Grading: GSAS Graded  
Repeatable for additional credit: No  
DS-GA 1007  Programming for Data Science  (3 Credits)  
Typically offered Fall  
The class will teach students about programming for applications in data science. Students will study the Python language and packages including tools for array operations, table manipulations, visualization, and data extraction. Through a focus on examples, students will learn about query languages, version control systems, and web frameworks. Experience with debugging, testing and documenting programs will enable students to code in integrated development environments and command line interfaces.
Grading: GSAS Graded  
Repeatable for additional credit: No  
DS-GA 1008  Deep Learning  (3 Credits)  
Typically offered Spring  
This course concerns the latest techniques in deep learning and representation learning, focusing on supervised and unsupervised deep learning, embedding methods, metric learning, convolutional net and recurrent nets, with applications to computer vision, natural language understanding, and speech recognition. The pre-requisites include DS-GA 1001 Introduction to Data Science and DS-GA 1003 Machine Learning
Grading: GSAS Graded  
Repeatable for additional credit: No  
DS-GA 1009  Practical Training for Data Science  (3 Credits)  
Typically offered Fall, Spring, and Summer terms  
This course provides data science students with an opportunity to apply the knowledge gained in the course work to one or more practical problems in industry, medicine, government, or research. Students can only take this course at most twice.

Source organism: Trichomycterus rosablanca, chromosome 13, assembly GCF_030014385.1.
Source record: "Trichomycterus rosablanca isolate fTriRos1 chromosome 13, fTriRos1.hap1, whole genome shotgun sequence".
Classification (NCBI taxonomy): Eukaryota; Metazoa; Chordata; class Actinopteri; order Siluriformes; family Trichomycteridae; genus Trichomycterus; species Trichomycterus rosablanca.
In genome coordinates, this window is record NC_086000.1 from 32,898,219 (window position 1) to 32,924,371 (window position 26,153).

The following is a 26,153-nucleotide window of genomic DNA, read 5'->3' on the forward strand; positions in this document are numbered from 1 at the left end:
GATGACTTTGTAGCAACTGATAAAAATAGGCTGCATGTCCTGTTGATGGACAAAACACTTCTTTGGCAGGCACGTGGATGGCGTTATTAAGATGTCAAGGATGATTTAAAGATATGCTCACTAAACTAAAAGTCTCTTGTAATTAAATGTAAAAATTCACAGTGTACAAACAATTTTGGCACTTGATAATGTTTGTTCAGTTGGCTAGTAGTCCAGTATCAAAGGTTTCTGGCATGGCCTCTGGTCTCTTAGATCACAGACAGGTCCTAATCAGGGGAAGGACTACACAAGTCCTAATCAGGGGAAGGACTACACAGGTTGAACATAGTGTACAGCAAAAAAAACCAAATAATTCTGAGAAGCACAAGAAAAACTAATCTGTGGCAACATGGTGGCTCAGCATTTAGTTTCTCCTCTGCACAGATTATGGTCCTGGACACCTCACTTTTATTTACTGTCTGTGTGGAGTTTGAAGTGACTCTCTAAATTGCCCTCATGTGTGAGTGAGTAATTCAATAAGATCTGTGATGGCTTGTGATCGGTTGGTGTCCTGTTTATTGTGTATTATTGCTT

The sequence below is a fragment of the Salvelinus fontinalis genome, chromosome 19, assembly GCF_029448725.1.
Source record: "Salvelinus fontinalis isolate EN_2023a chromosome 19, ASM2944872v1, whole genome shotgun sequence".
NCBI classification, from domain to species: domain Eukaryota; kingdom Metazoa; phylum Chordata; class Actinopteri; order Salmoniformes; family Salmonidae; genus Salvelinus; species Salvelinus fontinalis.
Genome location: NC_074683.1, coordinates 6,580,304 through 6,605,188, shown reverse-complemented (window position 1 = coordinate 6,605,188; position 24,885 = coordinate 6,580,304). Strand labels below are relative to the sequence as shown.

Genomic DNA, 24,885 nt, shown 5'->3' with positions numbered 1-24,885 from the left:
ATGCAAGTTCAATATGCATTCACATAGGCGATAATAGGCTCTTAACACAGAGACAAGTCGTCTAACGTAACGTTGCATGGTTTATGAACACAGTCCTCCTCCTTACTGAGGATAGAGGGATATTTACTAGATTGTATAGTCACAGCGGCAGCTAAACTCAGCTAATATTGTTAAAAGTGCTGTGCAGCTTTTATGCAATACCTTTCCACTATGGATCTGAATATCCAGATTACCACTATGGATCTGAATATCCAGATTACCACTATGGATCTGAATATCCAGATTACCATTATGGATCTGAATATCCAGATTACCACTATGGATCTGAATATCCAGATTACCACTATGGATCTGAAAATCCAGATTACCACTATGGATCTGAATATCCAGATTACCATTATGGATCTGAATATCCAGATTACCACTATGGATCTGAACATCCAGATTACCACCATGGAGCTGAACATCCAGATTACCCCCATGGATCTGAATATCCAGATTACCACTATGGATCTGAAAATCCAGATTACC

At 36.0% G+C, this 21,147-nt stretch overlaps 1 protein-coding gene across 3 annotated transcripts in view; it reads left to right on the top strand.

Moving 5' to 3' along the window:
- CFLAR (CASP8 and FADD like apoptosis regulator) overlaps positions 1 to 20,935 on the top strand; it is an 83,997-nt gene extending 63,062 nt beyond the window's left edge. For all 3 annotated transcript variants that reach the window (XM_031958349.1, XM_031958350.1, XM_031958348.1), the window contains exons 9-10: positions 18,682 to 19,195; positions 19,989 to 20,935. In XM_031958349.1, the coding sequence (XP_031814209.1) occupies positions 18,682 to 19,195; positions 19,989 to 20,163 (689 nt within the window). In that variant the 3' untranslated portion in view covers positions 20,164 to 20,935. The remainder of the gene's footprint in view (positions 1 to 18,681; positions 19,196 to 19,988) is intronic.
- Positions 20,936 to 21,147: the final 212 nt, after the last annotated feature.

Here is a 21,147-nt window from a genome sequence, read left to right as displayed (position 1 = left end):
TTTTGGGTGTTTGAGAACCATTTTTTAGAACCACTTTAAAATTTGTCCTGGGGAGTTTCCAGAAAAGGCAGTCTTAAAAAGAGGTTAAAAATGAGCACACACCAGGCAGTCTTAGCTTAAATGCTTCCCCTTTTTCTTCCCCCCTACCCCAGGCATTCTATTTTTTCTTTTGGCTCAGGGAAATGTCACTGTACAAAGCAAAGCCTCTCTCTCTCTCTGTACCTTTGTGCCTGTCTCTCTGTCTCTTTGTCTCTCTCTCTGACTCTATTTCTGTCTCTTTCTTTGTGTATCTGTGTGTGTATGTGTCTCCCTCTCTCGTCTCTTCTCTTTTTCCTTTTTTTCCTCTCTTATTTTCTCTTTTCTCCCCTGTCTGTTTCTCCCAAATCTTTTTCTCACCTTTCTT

Grading: GSAS Graded  
Repeatable for additional credit: Yes  
DS-GA 1010  Independent Study in Data Science  (1-3 Credits)  
Typically offered Fall, Spring, and Summer terms  
This independent study course provides students with the opportunity to work one-on-one with a faculty member on a particular topic or project. The learning objective of the course is to build or to strengthen data science skills through focus on specific issues of interest to the student.
Grading: GSAS Graded  
Repeatable for additional credit: Yes  
DS-GA 1011  Natural Language Processing with Representation Learning  (3 Credits)  
How should human languages be understood and analyzed? This course examines modern computational approaches based on representation learning for understanding, processing and using human language. These include neural network-based deep learning methods and vector-space models of word meaning, and together will give the tools to build state-of-the-art models for hard language understanding tasks like translation. Prerequisites include: undergraduate level probability and statistics, undergraduate level linear algebra, undergraduate level calculus, DS-GA 1003 or CSCI-UA.0480-007
Grading: GSAS Graded  
Repeatable for additional credit: No  
DS-GA 1012  Natural Language Understanding and Computational Semantics  (3 Credits)